it’s ok, part 2

Editor’s note: WordPress has gone funky on me this week and the color doesn’t seem to want to stick to the hot links. So, when you see a word in bold print followed by (<– LINK!), click on it to link through. Or don’t. But now you know you have the choice ;).

**

“She’ll know it wasn’t easy. She’ll know her Mama made mistakes. She’ll know I couldn’t always protect her, no matter how much I may have wanted to. But I hope and I pray that when she looks back over it all she’ll know more than anything that I tried. That I did everything I could think to do to understand her, to help her, and – above all – to love her. And that she will know deep down that for those times that I stumbled – when try as I might I just didn’t get it – that I am so, so sorry.”

From You’re Sorry, (<– LINK!) November, 2010

*

“It’s wasted guilt . . . those of us on the spectrum do not share it at all. I have yet to see a kid with autism who blames mom. I have yet to see a kid who blames anyone at all, in fact. We just are what we are. Those of us with sense make the best of it. Some get derailed by the lure of victimhood. Don’t go there.

I agree, mom guilt is a huge issue. But there’s usually no reason for it.”

John Elder Robison (<– LINK!) in a comment on Diary September, 2008

**

At the end of one of the posts that I referenced in my last entry, (<– LINK!) there was a quote from my dear friend, M. (<– LINK!)

M is one of my favorite human beings on the planet. He writes a hauntingly beautiful, riotously funny, sometimes heartbreaking, always brilliantly crafted blog (<– LINK!) about life through his particular lens – which happens to include Asperger’s.

My post, ‘Getting There is Love’ and the story told within it had been written in response to one of M’s posts. (<– LINK!) M then responded to ‘Getting There’ with yet another post, which then set off a fabulous run of blog to blog dialogue, or ‘cross blogination’ as we dubbed it at the time. *Hi, M!*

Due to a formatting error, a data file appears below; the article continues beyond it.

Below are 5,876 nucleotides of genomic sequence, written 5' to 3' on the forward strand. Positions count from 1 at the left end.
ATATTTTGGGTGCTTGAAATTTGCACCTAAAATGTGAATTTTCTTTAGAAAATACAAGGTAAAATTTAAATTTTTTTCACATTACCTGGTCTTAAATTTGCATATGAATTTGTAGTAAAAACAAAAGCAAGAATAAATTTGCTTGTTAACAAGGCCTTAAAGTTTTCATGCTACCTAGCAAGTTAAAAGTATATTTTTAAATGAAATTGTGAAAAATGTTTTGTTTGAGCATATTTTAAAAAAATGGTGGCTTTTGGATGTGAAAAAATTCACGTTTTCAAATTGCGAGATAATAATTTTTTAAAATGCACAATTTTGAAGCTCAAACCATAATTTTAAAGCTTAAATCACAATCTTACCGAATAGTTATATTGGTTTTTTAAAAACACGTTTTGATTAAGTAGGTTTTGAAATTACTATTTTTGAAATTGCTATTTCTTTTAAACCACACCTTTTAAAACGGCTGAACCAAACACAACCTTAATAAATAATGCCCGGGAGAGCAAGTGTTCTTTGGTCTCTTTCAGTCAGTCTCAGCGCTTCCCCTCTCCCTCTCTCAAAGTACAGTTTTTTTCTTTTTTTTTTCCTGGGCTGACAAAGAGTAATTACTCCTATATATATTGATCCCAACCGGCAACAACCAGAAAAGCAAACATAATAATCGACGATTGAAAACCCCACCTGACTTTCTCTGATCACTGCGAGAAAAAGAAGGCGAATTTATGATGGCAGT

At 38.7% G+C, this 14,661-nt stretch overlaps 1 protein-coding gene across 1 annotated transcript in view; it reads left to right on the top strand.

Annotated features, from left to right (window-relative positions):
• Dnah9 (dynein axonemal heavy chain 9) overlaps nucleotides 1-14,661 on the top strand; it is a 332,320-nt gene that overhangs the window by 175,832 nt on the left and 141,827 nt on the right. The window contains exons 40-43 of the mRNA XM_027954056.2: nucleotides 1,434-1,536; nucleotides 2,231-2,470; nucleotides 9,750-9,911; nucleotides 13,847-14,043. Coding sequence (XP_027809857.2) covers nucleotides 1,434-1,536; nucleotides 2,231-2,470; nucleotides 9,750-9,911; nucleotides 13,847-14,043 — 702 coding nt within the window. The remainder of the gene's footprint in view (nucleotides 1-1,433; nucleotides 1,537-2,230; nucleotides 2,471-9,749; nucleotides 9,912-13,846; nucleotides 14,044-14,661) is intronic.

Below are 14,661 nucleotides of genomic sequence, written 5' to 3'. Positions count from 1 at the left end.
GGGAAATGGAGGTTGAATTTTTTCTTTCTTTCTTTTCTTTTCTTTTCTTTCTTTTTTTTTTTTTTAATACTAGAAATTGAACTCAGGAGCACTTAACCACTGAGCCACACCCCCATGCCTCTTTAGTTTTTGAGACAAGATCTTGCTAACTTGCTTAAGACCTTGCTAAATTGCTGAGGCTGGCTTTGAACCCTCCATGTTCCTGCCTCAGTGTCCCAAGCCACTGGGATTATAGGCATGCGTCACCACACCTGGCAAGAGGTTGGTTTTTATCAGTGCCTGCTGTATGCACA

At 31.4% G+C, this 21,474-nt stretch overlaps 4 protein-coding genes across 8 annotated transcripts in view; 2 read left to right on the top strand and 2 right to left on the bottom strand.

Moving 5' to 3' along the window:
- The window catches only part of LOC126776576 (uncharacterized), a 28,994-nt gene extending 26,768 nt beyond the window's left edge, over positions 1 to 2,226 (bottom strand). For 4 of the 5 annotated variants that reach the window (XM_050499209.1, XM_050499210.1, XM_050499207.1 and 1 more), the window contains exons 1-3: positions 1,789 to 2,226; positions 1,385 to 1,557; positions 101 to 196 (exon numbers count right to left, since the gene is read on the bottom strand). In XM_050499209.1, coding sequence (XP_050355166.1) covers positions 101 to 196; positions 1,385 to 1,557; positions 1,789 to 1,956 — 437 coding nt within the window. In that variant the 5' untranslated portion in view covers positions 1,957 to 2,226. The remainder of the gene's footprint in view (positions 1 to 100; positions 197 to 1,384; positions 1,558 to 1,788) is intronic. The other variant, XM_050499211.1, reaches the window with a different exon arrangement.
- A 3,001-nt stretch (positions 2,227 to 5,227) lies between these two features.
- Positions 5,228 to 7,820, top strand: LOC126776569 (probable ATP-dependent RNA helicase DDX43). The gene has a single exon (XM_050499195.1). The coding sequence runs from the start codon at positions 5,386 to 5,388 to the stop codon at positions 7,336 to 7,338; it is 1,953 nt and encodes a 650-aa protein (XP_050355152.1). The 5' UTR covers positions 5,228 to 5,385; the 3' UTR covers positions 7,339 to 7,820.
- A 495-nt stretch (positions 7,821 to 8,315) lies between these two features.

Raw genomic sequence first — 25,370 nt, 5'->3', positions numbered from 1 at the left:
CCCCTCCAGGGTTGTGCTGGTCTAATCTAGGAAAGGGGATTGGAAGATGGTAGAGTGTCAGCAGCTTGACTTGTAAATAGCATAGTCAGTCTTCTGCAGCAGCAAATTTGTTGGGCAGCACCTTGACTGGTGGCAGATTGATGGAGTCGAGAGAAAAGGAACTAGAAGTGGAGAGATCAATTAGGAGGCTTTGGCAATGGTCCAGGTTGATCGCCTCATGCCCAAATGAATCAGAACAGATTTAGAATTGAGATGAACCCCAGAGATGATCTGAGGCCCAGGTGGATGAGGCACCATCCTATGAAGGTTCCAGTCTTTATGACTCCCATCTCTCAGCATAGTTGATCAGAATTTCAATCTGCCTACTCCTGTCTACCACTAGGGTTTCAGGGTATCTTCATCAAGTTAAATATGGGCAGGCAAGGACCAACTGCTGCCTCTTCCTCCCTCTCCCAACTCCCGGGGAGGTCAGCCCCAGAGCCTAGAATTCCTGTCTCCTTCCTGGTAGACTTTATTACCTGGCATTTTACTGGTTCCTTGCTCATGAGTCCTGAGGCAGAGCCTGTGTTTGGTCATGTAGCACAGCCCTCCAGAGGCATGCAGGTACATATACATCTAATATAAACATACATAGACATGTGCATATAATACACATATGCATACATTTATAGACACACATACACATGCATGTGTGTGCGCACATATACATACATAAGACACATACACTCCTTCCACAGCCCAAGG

Within M’s response to my self-flagellation (see the quote at the top of the page) was the following sentence.

‘“Being there is empathy. Getting there is love.”

Two years later, that line still stops me in my tracks.

We spend so much time and energy trying to achieve empathy with our kids – trying to crawl inside their lives and experience the world as they do – to FEEL what they feel and in so doing, to truly understand them from the inside out.

It doesn’t always work. In fact, we sometimes we fail miserably.

In his post, M had said the following.

“Empathy, in my opinion, is not necessarily the answer. That may sound weird, but it’s true. Empathy is more of a goal that you work towards. It’s a good goal…one of the best you could possibly have. But to think from another persons perspective – it requires that the other person be able to articulate their inner experiences. That is absolutely necessary for empathy to be real. In situations where a person is unable to do that…it can take time to understand their reality. A lot of it.

Without that internal information, the most compassionate person in the world can fail to empathize. Because it’s hard. Because no one can magically appear at point B, as frustrating as that is.

(I say “they have to articulate their inner experiences”…that’s not necessarily true. People communicate in all sorts of ways without words, but it can still take time to understand the other person, decode their personal language.)”

Achieving empathy is a process – even a lifetime pursuit. At the very least it is an ongoing evolution. And it’s not a smooth path by any means. But as long as we continue to move forward – as long as we lovingly and thoughtfully apply each lesson learned – we are heading in the right direction.

At the end of my response to M, I’d written the following. I think it bears repeating. (And I don’t mean just for you dear reader. ‘Cause I need to hear it again. And again.)

“For me it boils down to this: We’re so much harder on ourselves than we are on others. We mete out forgiveness and support, validation and love so freely to each other, but somehow it’s so much harder to find the same compassion, the same gentleness for ourselves. And according to my dear friend and sage, as long as we’re trying, we deserve a little slack. An ‘A’ for effort, as it were. Because we’re getting there, aren’t we? And getting there is love. So says M.”

I’ve held onto that every day since. I held it every time Brooke ran through the painful script about the ballet shoes. I held it each time I tore my hair out trying to understand and feeling like I never would.